Special to the AmNews
There is little need for President Barack Obama to be deliberately provocative, as he said he did after catching relentless flak from his detractors. His remarks at the National Prayer Breakfast in Washington, D.C., last week unleashed a firestorm of denunciation from those taking exception to comments they believed compared the evils of the Islamic State group with the misdeeds of Christianity.
“And lest we get on our high horse and think this is unique to some other place, remember that during the Crusades and the Inquisition, people committed terrible deeds in the name of Christ,” he said with no direct correlation with ISIS. “In our home country, slavery and Jim Crow all too often was justified in the name of Christ. Michelle and I returned from India—an incredible, beautiful country, full of magnificent diversity—but a place where, in past years, religious faiths of all types have, on occasion, been targeted by other peoples of faith, simply due to their heritage and their beliefs—acts of intolerance that would have shocked Gandhi, the person who helped to liberate that nation.”
Rather than seeking to douse the incendiary response, Obama, his aides said, deliberately added the reference to the Crusades in order “to add context and nuance to his condemnation of Islamic terrorists.” That nuance and context only fueled the outcry from right-wing adversaries. It also stirred some resentment in India from officials who claim that Obama is mistaken about the country’s intolerance.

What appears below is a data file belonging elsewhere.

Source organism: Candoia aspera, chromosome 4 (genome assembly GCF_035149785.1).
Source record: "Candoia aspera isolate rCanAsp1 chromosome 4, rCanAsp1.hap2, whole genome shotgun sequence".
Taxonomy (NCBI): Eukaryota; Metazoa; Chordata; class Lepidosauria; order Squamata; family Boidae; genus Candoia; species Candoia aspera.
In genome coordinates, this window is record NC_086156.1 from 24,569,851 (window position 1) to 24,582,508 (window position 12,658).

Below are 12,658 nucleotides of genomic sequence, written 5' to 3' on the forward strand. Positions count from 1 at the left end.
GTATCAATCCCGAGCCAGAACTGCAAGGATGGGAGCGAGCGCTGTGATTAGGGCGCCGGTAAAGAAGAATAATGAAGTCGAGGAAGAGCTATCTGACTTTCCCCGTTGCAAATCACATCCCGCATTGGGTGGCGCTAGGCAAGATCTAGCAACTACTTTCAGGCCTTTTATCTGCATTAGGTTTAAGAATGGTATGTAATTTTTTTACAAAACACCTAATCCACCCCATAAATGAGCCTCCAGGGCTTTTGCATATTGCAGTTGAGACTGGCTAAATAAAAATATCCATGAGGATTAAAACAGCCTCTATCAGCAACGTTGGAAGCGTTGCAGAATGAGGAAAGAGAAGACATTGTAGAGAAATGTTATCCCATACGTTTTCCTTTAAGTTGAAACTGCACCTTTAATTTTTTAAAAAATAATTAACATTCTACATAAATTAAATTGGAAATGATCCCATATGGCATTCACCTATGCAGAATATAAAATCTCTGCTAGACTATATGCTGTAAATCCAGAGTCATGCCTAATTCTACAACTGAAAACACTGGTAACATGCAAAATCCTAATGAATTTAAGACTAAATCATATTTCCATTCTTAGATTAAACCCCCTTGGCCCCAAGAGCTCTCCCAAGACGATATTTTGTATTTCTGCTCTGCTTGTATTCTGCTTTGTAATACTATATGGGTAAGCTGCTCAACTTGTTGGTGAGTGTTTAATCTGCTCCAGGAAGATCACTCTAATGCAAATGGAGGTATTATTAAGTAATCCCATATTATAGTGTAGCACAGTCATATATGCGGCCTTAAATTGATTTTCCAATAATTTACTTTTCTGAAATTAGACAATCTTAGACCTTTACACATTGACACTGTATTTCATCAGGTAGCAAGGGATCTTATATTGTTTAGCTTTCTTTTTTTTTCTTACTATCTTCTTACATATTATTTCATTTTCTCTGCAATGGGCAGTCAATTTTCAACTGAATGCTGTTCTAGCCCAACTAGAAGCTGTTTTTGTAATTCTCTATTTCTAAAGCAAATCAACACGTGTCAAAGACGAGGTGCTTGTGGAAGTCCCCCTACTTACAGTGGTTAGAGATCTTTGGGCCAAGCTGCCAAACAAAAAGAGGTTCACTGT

The president’s attempt to place the current barbarism and brutality of the Islamic State group into a broader global history, showing how religions can be misrepresented and distorted, found little traction.
“What he wanted to do is take on perversions of religions,” a White House adviser said in a statement. “He wanted to make the point that this isn’t the first time we’ve seen faith perverted, and it won’t be the last.”
One of the fiercest retorts came from Michelle Malkin, a noted conservative columnist, who tweeted, “ISIS chops off heads, incinerates hostages, kills gays, enslaves girls. Obama: Blame the Crusades.”
Citing the Crusades may have been a misstep, some theologians have charged, but the reference to Jim Crow is indisputable. Alll we need to see are the cross burnings of the Ku Klux Klan to understand exactly what the president meant.
Historians and theologians on the right and left are sure to weigh in on this fresh controversy. Several have already voiced their opinion about the Crusades and the extent of their motivation. It may be useful to heed the research of Karen Armstrong, one of the foremost authorities on religion, who does her best to present an unbiased viewpoint, when she wrote, “The extremism and intolerance that have surfaced in the Muslim world in our own day are a response to intractable political problems—oil, Palestine, the occupation of Muslim lands, the prevalence of authoritarian regimes in the Middle East, and the West’s perceived ‘double standards’—and not to an ingrained religious imperative.”
Obama’s provocation is reminiscent of the controversy aroused by Benedict XVI two years ago when, unlike Obama, the pope invoked the medieval words of Palaiologos in his attempt to show the contradiction between faith and violence. As Obama was attempting to show how religions have been distorted and misused for evil purposes, the pope was trying to show that religion and violence did not go hand and hand, and that Islam was not a violent religion.